One of the most important lessons an investor can learn is that as painful as they may be, bear markets are historically the best time to get industry-leading stocks at unprecedented bargains. Why? A falling market tends to take down both winning companies and their weaker counterparts, throwing out the baby with the bathwater, as the old saying goes.

Perhaps one of the best examples of this phenomenon is Salesforce (CRM 4.31%). The software-as-a-service (SaaS) pioneer is the leading provider of customer relationship management (CRM) solutions but has experienced a stock price decline of 59%, despite a strong history of growth and its industry-leading position.

Can Salesforce overcome the current tempest that has rocked its stock in 2022? Let's step back and look at the big picture.

Person wearing a telephone headset while looking at a laptop.

Image source: Getty Images.

Near-term headwinds

It's certainly easy to understand why fair-weather investors have become cautious about Salesforce's future prospects. For the first nine months of fiscal 2023 (ended Oct. 31), revenue rose 20% year over year in constant currency, (stripping out the volatility of foreign-currency headwinds), down from 25% growth in fiscal 2022. 

Another area of scrutiny is the company's remaining performance obligation (RPO), a leading indicator of sales growth, which has edged lower in each of the three preceding quarters. This makes sense. As the economic uncertainty has persisted, businesses have sought to temporarily rein in spending to preserve precious cash reserves to ride out the downturn. 

However, focusing solely on the short term fails to acknowledge the secular tailwinds that will drive Salesforce stock higher for years to come.

Where will the growth come from?

While growth has certainly decelerated, it remains fairly robust, particularly considering the broader economic headwinds. A look at the segments that have fueled Salesforce's gains helps lay out its future growth potential.

In its fiscal 2023 third quarter (ended Oct. 31), the company's service and data segments each grew revenue by 16% year over year in constant currency. Revenue from its sales segment grew 17%, while the marketing and commerce segment grew 18%. Finally, its platform and other segment grew 22%.

It's also worth noting that each of these segments generated revenue of more than $1 billion, which shows that even in tough times, Salesforce can continue to grow at scale. 

Furthermore, Salesforce delivered impressive growth in each of its major international markets. In the Americas -- its most established market -- revenue grew 16% year over year, while Europe, the Middle East, and Africa (EMEA) grew 23% in constant currency. At the same time, Asia Pacific (APAC) grew by 30%, albeit from a smaller base. 

This all suggests that when foreign currency headwinds subside and the economy regains its footing, Salesforce is well positioned to resume its upward trajectory.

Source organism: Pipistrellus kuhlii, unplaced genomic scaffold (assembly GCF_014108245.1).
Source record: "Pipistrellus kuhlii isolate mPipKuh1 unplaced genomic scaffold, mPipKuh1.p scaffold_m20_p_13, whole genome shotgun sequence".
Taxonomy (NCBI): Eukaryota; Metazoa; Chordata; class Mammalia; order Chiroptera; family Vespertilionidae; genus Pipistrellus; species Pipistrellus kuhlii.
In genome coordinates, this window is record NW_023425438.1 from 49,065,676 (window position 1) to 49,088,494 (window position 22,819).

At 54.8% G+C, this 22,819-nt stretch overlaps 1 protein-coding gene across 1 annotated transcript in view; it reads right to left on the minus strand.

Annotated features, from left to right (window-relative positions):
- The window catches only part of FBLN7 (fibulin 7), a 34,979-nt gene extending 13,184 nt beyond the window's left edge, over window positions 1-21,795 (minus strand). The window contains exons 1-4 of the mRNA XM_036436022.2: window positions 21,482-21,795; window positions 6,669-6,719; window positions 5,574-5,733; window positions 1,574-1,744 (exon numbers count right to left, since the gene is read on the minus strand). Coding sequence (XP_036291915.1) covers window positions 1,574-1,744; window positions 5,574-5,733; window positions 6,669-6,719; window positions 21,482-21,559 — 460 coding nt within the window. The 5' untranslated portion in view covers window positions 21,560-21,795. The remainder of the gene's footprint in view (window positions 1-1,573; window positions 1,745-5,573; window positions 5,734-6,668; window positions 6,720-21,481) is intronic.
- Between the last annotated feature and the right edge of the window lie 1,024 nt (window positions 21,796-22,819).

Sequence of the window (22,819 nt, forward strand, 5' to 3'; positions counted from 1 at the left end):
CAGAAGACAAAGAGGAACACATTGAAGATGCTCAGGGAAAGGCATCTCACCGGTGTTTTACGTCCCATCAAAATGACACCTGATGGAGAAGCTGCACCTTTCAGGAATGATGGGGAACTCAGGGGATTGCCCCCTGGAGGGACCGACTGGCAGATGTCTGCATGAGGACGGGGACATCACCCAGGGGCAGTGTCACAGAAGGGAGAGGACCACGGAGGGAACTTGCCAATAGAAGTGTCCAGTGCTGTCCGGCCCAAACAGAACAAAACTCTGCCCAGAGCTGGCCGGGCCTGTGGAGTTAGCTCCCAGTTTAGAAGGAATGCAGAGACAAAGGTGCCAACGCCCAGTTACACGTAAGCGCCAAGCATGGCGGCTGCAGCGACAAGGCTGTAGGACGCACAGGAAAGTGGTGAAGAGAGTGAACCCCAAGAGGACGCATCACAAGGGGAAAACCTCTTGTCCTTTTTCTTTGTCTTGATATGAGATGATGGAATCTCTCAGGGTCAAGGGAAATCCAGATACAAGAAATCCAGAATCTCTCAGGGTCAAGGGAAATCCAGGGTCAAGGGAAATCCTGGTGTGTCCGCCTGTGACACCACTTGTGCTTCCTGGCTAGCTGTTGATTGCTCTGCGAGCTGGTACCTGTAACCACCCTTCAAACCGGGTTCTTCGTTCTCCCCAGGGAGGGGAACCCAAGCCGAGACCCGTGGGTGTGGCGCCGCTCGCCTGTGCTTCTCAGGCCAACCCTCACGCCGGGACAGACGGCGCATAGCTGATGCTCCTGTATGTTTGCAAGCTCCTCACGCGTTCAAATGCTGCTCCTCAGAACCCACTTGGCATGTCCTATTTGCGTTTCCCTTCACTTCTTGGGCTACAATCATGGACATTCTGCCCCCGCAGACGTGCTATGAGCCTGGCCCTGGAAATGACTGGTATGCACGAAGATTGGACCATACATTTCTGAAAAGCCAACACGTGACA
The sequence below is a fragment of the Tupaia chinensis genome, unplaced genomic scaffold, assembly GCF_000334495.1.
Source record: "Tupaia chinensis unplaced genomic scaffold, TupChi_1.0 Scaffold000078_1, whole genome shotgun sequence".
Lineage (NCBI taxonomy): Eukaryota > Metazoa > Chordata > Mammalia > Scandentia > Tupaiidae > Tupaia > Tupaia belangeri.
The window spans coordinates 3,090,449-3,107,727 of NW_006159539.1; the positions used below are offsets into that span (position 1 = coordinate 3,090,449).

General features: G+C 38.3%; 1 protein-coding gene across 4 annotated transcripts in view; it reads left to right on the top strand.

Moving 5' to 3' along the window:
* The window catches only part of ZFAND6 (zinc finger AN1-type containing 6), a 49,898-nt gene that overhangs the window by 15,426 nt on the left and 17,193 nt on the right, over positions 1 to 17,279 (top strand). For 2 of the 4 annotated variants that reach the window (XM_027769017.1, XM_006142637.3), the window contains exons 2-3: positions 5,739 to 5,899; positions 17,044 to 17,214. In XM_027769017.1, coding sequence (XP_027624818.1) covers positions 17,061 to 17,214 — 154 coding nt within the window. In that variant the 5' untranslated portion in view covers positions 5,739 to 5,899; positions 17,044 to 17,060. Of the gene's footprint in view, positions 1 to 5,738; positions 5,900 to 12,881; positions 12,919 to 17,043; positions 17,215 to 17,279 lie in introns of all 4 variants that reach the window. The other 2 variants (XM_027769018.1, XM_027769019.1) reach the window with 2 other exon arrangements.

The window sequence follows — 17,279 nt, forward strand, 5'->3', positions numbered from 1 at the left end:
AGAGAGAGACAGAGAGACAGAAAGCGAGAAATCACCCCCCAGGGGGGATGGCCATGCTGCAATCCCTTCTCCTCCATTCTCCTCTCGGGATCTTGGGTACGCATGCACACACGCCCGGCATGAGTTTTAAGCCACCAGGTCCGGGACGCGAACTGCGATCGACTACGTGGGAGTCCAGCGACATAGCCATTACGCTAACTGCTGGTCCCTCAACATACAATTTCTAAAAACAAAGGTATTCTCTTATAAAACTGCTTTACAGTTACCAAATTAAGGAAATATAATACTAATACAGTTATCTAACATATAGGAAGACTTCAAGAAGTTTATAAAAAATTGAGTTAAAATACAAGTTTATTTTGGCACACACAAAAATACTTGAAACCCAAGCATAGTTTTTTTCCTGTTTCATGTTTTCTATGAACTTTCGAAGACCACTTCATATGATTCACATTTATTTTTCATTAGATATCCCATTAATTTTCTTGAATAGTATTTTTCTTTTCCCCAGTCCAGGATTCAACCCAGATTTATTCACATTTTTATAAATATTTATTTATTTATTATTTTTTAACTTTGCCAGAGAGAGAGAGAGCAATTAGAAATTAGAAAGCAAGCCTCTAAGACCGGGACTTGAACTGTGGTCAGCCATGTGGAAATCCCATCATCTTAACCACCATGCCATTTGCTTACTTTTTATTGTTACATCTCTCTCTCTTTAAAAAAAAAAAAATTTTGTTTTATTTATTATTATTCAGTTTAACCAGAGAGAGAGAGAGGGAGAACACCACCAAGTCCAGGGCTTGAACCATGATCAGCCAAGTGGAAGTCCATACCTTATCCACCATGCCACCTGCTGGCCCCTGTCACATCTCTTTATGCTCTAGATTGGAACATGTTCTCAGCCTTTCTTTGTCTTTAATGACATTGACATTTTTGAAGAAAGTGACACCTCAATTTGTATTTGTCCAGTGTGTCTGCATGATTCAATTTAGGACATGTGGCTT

Digital transformation

One of the biggest trends over the past several years has been the digital transformation. In simplest terms, this is the process of employing technology to increase efficiency, improve the customer experience, and expand opportunities. Adopting cloud-based technologies is one of the most common examples of the digital transformation in action.

Salesforce provides a wide range of business systems that help accelerate a company's digital transformation. These include sales, service, marketing, e-commerce, and data analytics. Recent acquisitions -- including Tableau, Mulesoft, and Slack -- have expanded the company's ecosystem and grown its opportunities.

Management now expects the company's total addressable market (TAM) to increase to more than $290 billion by 2026, with contributions for each of Salesforce's major segments.  For its full 2022 fiscal year (ended. Jan. 31), Salesforce generated revenue of $26.5 billion, which helps illustrate the magnitude of the opportunity that remains.

There's more. The ongoing adoption of cloud-based systems is expected to increase demand for the services Salesforce provides for years to come. Worldwide, the digital transformation market reached $588 billion in 2021 and is expected to climb to $3.7 trillion by 2030 -- a compound annual growth rate (CAGR) of nearly 24% -- according to Polaris Market Research. 

CRM Chart

Data by YCharts

A worthwhile history lesson

Looking to the past can sometimes provide insight into the path to recovery for a stock that's beaten down during a bear market. During the financial crisis of 2008, Salesforce stock plunged 68% from its high. Over the coming year, however, the stock soared more than 180%, as investors realized that a falling stock price doesn't necessarily signify a business that's in trouble.

Finally, Salesforce is selling for a song. The stock is currently trading for just 4 times sales, its cheapest price-to-sales ratio in 14 years.

Given the company's persistent growth, massive market opportunity, and bargain-basement sales price, Salesforce is a stock investors should buy before it starts soaring.